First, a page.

Ana Castillo’s novelSo Far from Godbegins: “La Loca was only three years old when she died.”¹ While the death of a child is not usually the stuff of comedy, the first chapter recounts, with the novel’s characteristic dry wit, the miraculous resurrection of La Loca at her own funeral and the ensuing panicked argument among the parishioners about whether the event is an act of God or the devil. This, we find out, is but the first of many deaths that occur throughout Castillo’s book, along with assorted dismemberments, diseases, ritual self-mutilations, and other embodied distresses. Oscar Zeta...

  5. CHAPTER TWO On Being Wrong and Feeling Right: Cherríe Moraga and Audre Lorde (pp. 63-94)

    I began this book with Audre Lorde, in particular her memory and memorialization of the social movements era through the re-narration of Malcolm X’s legacy. In the previous chapter, I continued this line of thought, exploring the contradictions of official nationalist memorialization, especially the ways in which nationalism’s insistence that mourning is the only proper response to death produces yet disavows a variety of responses, from farce to irony to black humor. I argued that in Oscar Zeta Acosta’sRevolt of the Cockroach Peopleand Ana Castillo’sSo Far from Godan engagement with death becomes the modality through which...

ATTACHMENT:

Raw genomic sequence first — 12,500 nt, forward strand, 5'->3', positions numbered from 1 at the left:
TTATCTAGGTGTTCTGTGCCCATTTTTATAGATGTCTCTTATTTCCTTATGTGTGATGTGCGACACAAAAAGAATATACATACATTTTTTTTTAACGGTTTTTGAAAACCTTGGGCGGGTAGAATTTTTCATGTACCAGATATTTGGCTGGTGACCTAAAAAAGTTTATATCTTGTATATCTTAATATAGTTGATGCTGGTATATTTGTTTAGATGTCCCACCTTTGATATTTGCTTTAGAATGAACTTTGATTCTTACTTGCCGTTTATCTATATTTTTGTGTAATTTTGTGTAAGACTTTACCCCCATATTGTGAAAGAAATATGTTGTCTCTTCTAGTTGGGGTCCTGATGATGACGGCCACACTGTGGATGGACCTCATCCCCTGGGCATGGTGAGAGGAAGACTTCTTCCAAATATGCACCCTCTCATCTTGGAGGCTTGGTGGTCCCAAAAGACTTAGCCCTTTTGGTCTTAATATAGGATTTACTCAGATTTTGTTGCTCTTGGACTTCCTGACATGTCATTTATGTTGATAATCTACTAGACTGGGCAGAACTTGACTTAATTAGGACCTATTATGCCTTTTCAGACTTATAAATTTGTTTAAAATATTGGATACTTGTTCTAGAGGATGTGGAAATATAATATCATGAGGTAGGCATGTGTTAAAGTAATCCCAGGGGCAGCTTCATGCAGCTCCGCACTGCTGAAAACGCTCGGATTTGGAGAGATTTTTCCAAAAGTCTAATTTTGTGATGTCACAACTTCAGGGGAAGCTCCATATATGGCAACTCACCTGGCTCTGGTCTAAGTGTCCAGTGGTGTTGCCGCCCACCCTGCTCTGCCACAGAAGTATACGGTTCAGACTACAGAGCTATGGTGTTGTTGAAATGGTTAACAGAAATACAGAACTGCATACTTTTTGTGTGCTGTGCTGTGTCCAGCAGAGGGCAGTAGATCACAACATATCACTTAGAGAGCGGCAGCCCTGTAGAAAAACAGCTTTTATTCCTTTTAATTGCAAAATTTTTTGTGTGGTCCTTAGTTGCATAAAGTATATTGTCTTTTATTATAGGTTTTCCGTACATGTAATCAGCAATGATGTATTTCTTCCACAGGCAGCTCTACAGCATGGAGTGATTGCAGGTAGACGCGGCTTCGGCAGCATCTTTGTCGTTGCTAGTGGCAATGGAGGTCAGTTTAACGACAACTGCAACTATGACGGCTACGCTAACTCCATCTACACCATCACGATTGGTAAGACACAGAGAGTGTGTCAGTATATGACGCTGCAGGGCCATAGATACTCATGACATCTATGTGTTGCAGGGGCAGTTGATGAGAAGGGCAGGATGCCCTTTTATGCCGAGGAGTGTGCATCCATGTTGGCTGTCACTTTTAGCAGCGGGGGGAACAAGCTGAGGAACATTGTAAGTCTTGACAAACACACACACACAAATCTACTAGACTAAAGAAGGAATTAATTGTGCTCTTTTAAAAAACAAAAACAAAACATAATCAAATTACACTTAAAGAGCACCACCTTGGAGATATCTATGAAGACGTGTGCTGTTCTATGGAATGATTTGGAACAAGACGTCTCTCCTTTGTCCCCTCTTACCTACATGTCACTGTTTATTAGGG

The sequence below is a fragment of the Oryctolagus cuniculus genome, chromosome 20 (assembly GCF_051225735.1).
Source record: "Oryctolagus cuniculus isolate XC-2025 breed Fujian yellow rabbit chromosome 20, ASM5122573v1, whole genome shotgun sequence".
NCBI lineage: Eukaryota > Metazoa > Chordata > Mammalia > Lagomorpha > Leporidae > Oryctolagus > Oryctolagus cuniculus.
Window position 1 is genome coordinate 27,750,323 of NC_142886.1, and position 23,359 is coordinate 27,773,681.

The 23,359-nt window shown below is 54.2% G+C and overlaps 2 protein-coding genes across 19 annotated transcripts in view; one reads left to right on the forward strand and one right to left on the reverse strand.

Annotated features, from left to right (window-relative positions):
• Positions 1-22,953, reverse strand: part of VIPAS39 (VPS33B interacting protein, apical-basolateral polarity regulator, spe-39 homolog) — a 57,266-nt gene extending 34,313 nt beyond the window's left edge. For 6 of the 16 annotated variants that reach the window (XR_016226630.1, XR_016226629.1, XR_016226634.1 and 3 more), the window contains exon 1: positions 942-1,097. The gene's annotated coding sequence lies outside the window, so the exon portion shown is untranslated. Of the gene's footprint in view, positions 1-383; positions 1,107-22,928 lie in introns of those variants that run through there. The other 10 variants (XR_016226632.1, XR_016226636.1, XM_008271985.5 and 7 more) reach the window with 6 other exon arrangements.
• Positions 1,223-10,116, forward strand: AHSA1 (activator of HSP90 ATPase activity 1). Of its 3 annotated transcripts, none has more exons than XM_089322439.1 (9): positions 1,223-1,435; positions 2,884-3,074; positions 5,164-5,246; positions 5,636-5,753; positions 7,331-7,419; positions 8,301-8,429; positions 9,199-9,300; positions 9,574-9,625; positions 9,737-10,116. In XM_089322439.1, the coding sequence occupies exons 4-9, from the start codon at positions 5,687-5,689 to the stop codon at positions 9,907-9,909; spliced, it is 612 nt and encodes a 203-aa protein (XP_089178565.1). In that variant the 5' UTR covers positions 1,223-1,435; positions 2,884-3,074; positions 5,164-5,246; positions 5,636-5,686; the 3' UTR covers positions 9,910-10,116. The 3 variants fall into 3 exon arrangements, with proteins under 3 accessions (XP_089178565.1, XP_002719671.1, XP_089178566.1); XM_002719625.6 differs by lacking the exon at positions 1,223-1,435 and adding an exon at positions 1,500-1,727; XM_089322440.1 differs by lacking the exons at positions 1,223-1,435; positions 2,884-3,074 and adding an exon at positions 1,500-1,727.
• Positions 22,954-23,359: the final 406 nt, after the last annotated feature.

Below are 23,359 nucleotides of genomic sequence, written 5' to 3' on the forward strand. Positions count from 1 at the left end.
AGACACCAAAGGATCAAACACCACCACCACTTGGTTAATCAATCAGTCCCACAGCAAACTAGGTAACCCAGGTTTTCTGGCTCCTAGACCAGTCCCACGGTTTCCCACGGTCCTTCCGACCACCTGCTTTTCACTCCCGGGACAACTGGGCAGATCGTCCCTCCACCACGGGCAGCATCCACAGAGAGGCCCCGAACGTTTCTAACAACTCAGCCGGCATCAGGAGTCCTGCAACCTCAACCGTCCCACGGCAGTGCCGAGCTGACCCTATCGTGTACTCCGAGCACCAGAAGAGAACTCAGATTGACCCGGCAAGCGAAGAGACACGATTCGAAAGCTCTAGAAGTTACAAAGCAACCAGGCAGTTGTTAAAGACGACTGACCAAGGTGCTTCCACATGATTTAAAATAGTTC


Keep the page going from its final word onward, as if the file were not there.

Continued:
6. CHAPTER THREE Blues Futurity and Queer Improvisation (pp. 95-124)

    In the above passage from an essay that uses the trope of the blues to challenge white liberalism’s “bubble bath of self-congratulation,” James Baldwin reminds us that death and life are always mutually dependent.¹ This seeming digression about life and death is anything but, and this chapter finds inspiration in Baldwin to engage with the structure of disavowal underlying white liberalism, the particular disavowal of Black death upon which white liberalism is predicated, and the insistent refusal to separate life and death found in Black cultural production.² Further, in invoking the blues, I follow Baldwin in another way. He began...

  7. CHHAPTER FOUR Bringing Out the Dead: Black Feminism’s Prophetic Vision (pp. 125-146)

    Barbara Christian’s 1994 essay, entitled “Diminishing Returns: Can Black Feminism(s) Survive the Academy?,” haunts me, almost twenty years after its publication. In this essay, Christian addresses the question of the future of Black feminism by examining the many barriers—material, institutional, intellectual—that deny new generations of African Americans, and African American women in particular, access to college educations, much less graduate degrees that would lead to academic positions. Christian carefully notes that it is not necessarily only African American women who have something to contribute to Black feminism, and situates this condition in light of the seemingly contradictory surge...

  8. Epilogue Life, Death, and Everything in Between (pp. 147-150)

    I was trying to make sense of what seemed to me the ubiquity of death, from the U.S. wars in Afghanistan and Iraq to the passing of my then-colleague Nellie McKay from cancer, among too many others, and somehow that led to the beginnings of this book. As I finish this book, in August 2014, Israel launches an air and ground attack on Gaza that kills more than two thousand Palestinians, and a police offcer shoots and kills eighteen-year-old Mike Brown, whose hands are in the air, in Ferguson, Missouri. So at the end of this book, I’m left where...

  9. Acknowledgments (pp. 151-154)
  10. Notes (pp. 155-190)
  11. Index (pp. 191-199)
  12. Back Matter (pp. 200-200)